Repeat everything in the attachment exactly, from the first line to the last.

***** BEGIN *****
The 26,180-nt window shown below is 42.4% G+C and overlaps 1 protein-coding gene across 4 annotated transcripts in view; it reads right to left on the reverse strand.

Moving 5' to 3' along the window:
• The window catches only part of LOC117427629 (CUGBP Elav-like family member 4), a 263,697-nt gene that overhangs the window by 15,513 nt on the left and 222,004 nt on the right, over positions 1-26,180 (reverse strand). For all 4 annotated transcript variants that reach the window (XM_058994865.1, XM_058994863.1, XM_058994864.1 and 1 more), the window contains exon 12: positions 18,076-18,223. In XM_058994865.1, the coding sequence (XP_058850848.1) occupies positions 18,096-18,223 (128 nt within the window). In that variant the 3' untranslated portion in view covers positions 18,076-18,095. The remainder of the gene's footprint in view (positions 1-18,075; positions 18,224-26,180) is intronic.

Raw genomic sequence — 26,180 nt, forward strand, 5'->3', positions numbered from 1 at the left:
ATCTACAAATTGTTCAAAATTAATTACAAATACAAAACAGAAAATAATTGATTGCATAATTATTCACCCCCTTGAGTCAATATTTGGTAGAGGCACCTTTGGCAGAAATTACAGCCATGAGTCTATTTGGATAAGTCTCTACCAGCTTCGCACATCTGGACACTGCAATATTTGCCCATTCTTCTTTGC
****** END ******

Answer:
The 26,180-nt window shown below is 42.4% G+C and overlaps 1 protein-coding gene across 4 annotated transcripts in view; it reads right to left on the reverse strand.

Moving 5' to 3' along the window:
• The window catches only part of LOC117427629 (CUGBP Elav-like family member 4), a 263,697-nt gene that overhangs the window by 15,513 nt on the left and 222,004 nt on the right, over positions 1-26,180 (reverse strand). For all 4 annotated transcript variants that reach the window (XM_058994865.1, XM_058994863.1, XM_058994864.1 and 1 more), the window contains exon 12: positions 18,076-18,223. In XM_058994865.1, the coding sequence (XP_058850848.1) occupies positions 18,096-18,223 (128 nt within the window). In that variant the 3' untranslated portion in view covers positions 18,076-18,095. The remainder of the gene's footprint in view (positions 1-18,075; positions 18,224-26,180) is intronic.

Raw genomic sequence — 26,180 nt, forward strand, 5'->3', positions numbered from 1 at the left:
ATCTACAAATTGTTCAAAATTAATTACAAATACAAAACAGAAAATAATTGATTGCATAATTATTCACCCCCTTGAGTCAATATTTGGTAGAGGCACCTTTGGCAGAAATTACAGCCATGAGTCTATTTGGATAAGTCTCTACCAGCTTCGCACATCTGGACACTGCAATATTTGCCCATTCTTCTTTGC